Warming diplomatic ties between Beijing and Seoul have brought little relief to Korean brands, which continue to struggle in the Chinese market, according to our latest consumer brands survey.
Our survey of 2,000 households across the country found the popularity of Korean brands continuing to wane as competition from domestic companies intensifies (see chart).
In response to Seoul’s agreement to deploy Thaad, Chinese authorities began intensifying pressure on Korean business in the country and state media encouraged a consumer boycott of Korean goods. Korean business was disrupted but the calls for a boycott were not successful. Chinese consumers do claim to shop patriotically: 62.5 per cent of respondents to our survey said changes in China’s relations with another country would affect their decision to buy goods from that country. However, they also said factors such as quality, brand and price are far more important than country of origin (see chart).
The end of the stand-off came too late for Lotte Group, which, along with Hyundai, was the most high-profile target of the government campaign. The chaebol, which was directly involved in the Thaad row after providing the land for its deployment, is trying to sell its supermarket operations in China after most of its outlets were closed by local officials citing safety or tax violations. However, Lotte had been struggling for years in China due to overexpansion and local competition.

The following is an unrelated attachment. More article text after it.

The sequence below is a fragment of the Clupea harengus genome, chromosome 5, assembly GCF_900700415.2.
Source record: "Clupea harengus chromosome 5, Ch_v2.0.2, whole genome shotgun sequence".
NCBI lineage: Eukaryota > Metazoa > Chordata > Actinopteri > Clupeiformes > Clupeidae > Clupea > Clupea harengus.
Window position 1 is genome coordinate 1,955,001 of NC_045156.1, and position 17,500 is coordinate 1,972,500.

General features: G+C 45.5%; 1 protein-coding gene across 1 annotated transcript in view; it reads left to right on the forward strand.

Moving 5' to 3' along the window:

Hyundai’s China operations, too, were disrupted but the automaker’s problems in China also go beyond Thaad. The company
Our brand data show Hyundai’s popularity being eroded by domestic challengers, although it did improve slightly among third-tier-city residents, who generally have smaller budgets (see chart).
Hyundai has partly countered falling sales with price cuts and has fast-tracked launches of small SUVs. With a sticker price of Rmb129,900 ($20,275), Hyundai’s ix35 is aggressively priced against domestic rivals such as Great Wall’s Wey VV5, which sells for Rmb150,000. Korean car sales — mainly those of Hyundai and Kia — showed signs of recovering towards the end of 2017. However, they may not spring back, as Japanese car sales did following protests in 2012, given the problems of domestic competition and inadequate product lines (see chart).
Samsung was unscathed by the spat but Chinese consumers continue to favour either Apple, at the top end of the market, or a growing crop of cheaper and increasingly high-quality domestic models. Strong reviews for Samsung’s Galaxy S8 and Note 8 handsets did not stop the phone giant’s popularity continuing to fall in China in the fourth quarter, with just 4.1 per cent of respondents saying they plan to buy a Samsung, down from 4.8 per cent in the first quarter of 2017.
Samsung has responded by giving its China operations more autonomy. The price of its upcoming S9 handset has not been made public, although reports say the Chinese versions will carry the lowest price tags globally, suggesting management is trying to win back those consumers who bought cheaper domestic phones. However, we do not think this will reverse the slide because the price gap is cavernous — Samsung’s S8 costs nearly 40 per cent more than Oppo’s R11s — while the technology gap is quickly narrowing.
Although the popularity of Korean cosmetics brands has proven resilient, a
|FT Confidential Research is an independent research service from the Financial Times, providing in-depth analysis of and statistical insight into China and Southeast Asia. Our team of researchers in these key markets combine findings from our proprietary surveys with on-the-ground research to provide predictive analysis for investors.|